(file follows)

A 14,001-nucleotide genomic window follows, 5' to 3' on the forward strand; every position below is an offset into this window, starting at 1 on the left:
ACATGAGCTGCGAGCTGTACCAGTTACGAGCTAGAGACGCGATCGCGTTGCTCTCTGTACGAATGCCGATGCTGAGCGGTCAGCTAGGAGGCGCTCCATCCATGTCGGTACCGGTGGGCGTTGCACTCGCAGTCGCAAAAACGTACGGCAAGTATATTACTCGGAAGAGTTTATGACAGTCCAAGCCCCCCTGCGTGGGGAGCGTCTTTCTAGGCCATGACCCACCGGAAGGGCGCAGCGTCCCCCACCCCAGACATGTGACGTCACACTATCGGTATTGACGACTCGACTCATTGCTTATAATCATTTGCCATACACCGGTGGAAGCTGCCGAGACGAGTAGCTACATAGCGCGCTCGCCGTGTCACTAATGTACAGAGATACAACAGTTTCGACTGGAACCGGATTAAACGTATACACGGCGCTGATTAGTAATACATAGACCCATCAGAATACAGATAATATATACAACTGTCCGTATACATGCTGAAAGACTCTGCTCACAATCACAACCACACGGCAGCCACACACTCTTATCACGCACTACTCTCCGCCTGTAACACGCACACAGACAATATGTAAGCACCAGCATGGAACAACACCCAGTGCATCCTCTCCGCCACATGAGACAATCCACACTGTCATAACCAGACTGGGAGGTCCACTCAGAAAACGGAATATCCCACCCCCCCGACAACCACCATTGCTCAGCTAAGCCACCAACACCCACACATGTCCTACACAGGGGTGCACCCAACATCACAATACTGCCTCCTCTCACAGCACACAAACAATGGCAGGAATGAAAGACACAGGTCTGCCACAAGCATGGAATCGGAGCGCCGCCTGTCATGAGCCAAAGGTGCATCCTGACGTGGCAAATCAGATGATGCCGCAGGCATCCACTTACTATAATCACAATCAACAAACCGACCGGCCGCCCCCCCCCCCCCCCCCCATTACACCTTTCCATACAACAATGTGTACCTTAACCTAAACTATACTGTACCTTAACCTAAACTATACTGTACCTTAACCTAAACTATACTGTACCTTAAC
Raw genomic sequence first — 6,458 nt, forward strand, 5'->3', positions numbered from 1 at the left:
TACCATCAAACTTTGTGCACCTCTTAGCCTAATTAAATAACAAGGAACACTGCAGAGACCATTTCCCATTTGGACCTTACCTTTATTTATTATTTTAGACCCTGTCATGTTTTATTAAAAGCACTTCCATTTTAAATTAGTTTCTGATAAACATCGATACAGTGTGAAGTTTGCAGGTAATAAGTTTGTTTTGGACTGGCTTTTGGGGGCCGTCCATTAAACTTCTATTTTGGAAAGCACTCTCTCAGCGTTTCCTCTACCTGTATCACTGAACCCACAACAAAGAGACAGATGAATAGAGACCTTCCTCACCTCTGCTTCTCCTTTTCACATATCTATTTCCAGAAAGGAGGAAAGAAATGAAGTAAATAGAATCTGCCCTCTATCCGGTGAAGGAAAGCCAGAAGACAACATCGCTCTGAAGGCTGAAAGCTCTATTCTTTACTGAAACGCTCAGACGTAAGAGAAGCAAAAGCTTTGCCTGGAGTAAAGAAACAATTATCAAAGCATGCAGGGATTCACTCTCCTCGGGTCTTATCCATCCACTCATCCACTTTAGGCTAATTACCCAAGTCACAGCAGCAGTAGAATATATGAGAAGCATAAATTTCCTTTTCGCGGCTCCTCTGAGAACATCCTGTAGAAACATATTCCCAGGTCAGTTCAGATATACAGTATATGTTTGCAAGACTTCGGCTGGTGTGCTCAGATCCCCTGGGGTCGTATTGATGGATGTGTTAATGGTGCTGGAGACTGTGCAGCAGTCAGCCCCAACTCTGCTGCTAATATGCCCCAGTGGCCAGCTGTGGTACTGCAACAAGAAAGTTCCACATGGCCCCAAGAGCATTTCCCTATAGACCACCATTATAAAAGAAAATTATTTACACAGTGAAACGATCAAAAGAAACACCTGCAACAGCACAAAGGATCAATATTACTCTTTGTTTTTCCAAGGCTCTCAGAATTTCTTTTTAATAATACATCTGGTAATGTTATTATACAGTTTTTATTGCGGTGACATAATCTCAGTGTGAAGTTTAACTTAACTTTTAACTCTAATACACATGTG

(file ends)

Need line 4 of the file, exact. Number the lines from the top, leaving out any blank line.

TACCATCAAACTTTGTGCACCTCTTAGCCTAATTAAATAACAAGGAACACTGCAGAGACCATTTCCCATTTGGACCTTACCTTTATTTATTATTTTAGACCCTGTCATGTTTTATTAAAAGCACTTCCATTTTAAATTAGTTTCTGATAAACATCGATACAGTGTGAAGTTTGCAGGTAATAAGTTTGTTTTGGACTGGCTTTTGGGGGCCGTCCATTAAACTTCTATTTTGGAAAGCACTCTCTCAGCGTTTCCTCTACCTGTATCACTGAACCCACAACAAAGAGACAGATGAATAGAGACCTTCCTCACCTCTGCTTCTCCTTTTCACATATCTATTTCCAGAAAGGAGGAAAGAAATGAAGTAAATAGAATCTGCCCTCTATCCGGTGAAGGAAAGCCAGAAGACAACATCGCTCTGAAGGCTGAAAGCTCTATTCTTTACTGAAACGCTCAGACGTAAGAGAAGCAAAAGCTTTGCCTGGAGTAAAGAAACAATTATCAAAGCATGCAGGGATTCACTCTCCTCGGGTCTTATCCATCCACTCATCCACTTTAGGCTAATTACCCAAGTCACAGCAGCAGTAGAATATATGAGAAGCATAAATTTCCTTTTCGCGGCTCCTCTGAGAACATCCTGTAGAAACATATTCCCAGGTCAGTTCAGATATACAGTATATGTTTGCAAGACTTCGGCTGGTGTGCTCAGATCCCCTGGGGTCGTATTGATGGATGTGTTAATGGTGCTGGAGACTGTGCAGCAGTCAGCCCCAACTCTGCTGCTAATATGCCCCAGTGGCCAGCTGTGGTACTGCAACAAGAAAGTTCCACATGGCCCCAAGAGCATTTCCCTATAGACCACCATTATAAAAGAAAATTATTTACACAGTGAAACGATCAAAAGAAACACCTGCAACAGCACAAAGGATCAATATTACTCTTTGTTTTTCCAAGGCTCTCAGAATTTCTTTTTAATAATACATCTGGTAATGTTATTATACAGTTTTTATTGCGGTGACATAATCTCAGTGTGAAGTTTAACTTAACTTTTAACTCTAATACACATGTG